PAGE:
Next, let's launch a virtual machine instance on which to run our initial WordPress install. Under the Compute tab in the left hand navigation, click "Instances." I'll be using Fedora 20 because it's what I'm most familiar with, but if you're more comfortable with a different distribution, feel free to try something else here. In addition to Fedora 20, TryStack has images for CentOS 6.5 and 7, as well as Ubuntu 13.10. I'm going to call our instance name, uncreatively, "WordPress Instance." From the "Boot Source" drop down, select "boot from image" and then pick your distribution of choice.
The other default settings on the first screen are fine. We're going to run an m1.small flavor, which should be fine for testing out WordPress. Flavors define the computing resources available to the virtual machine. In this case, an m1.small means we're giving our machine 1 virtual CPU, 20 GB of root disk space, and two gigabytes of memory.
On the next tab, "Access & Security," you'll want to select a keypair, so that when your instance launches, you'll be able to connect to it in some way. I already had a keypair saved on TryStack, but if you're experimenting for the first time, click the plus button to add a keypair. You'll want to run something like this from a terminal on your local machine (assuming you're using Linux or something similar).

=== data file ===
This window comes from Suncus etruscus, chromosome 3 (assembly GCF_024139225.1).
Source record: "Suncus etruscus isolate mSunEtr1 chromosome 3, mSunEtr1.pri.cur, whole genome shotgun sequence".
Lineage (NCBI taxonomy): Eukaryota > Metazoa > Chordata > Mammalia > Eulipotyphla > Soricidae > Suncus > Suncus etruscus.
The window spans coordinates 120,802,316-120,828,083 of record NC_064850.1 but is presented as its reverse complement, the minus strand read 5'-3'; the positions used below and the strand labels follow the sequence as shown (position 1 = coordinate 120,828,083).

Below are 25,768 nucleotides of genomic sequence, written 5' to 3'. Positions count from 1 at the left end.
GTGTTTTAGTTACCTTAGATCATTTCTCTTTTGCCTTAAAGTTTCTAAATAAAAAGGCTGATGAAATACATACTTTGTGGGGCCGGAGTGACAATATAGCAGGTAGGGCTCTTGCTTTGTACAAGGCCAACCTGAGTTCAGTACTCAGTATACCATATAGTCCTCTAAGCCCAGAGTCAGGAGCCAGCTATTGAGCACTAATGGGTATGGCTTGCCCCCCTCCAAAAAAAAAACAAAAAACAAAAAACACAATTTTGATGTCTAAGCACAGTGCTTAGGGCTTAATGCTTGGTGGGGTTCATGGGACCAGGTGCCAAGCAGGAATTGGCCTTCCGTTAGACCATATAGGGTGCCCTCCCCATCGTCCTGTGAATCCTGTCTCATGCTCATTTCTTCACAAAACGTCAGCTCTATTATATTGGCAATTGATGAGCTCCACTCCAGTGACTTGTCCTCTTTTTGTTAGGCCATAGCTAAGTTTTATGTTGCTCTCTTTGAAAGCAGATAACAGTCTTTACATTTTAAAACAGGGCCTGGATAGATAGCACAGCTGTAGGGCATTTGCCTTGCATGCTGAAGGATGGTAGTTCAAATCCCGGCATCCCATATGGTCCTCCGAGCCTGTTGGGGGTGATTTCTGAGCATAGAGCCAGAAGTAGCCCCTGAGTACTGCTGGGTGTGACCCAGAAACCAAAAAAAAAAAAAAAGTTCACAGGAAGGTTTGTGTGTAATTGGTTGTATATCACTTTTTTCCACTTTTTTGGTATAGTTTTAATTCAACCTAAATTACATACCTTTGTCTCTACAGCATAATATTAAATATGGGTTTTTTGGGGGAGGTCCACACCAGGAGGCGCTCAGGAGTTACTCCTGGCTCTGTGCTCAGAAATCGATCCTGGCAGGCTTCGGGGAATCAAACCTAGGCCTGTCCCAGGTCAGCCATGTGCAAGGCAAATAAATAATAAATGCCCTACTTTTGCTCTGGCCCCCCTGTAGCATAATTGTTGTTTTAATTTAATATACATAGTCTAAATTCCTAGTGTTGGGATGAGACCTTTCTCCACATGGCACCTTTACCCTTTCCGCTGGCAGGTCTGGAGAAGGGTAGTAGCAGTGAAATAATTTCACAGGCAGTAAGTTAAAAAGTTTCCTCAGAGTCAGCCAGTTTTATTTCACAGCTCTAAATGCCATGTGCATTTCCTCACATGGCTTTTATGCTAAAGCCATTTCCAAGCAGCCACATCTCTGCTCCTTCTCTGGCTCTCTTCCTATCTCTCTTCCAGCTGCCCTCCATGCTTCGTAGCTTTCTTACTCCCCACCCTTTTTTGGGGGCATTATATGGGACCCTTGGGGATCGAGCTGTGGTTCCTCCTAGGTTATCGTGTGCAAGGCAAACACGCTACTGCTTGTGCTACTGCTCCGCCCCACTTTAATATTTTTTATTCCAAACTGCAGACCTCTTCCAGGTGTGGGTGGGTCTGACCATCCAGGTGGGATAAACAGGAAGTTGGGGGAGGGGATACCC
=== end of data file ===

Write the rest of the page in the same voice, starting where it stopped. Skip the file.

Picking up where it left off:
$ ssh-keygen -t rsa -f cloud.key<br>$ tail cloud.key.pub
Paste the key in and continue; the default security group is fine. We'll talk more about security groups in a minute. Under the Networking tab, your WordPressNetwork should already be selected, but if not, drag it up from "Available Networks," and then you're all set to punch "Launch." Congratulations, you've launched a virtual machine! It will take a moment to boot before it is ready, and the Instances screen should update to reflect this.
Unfortunately, this instance can't talk to the outside world yet. It could talk to the computers on the WordPress Network if we launched other instances, but in order for it to talk to the rest of the Internet, we need to create a router. Under the Network navigation, click Routers, and then click Create Router. Let's name our Router "WordPress Router" (I am clearly feeling very creative today). Once the router is created, let's give it a gateway to talk through by clicking "Set Gateway" and then selecting the external network.
Now that we've connected the external network to the router, let's connect the internal network we created, too. Click on the router we have just created, and then click "Add Interface" and then select the WordPressNetwork which we created earlier. Thanks to your newly created router, your instance should now be able to talk to the outside world. Well, almost. You can take a look at your network by using the "Network Topology" option under "Networks" in the navigation menu.
All we've got left to do is to enable some permissions under the "Access & Security" tab. Under security groups, we'll just use the default security group for now. Click "Manage Rules" and we're going to then "Add Rule." Let's make a custom TCP rule, allowing ingress on port 80. This will allow external computers to request documents from our web server.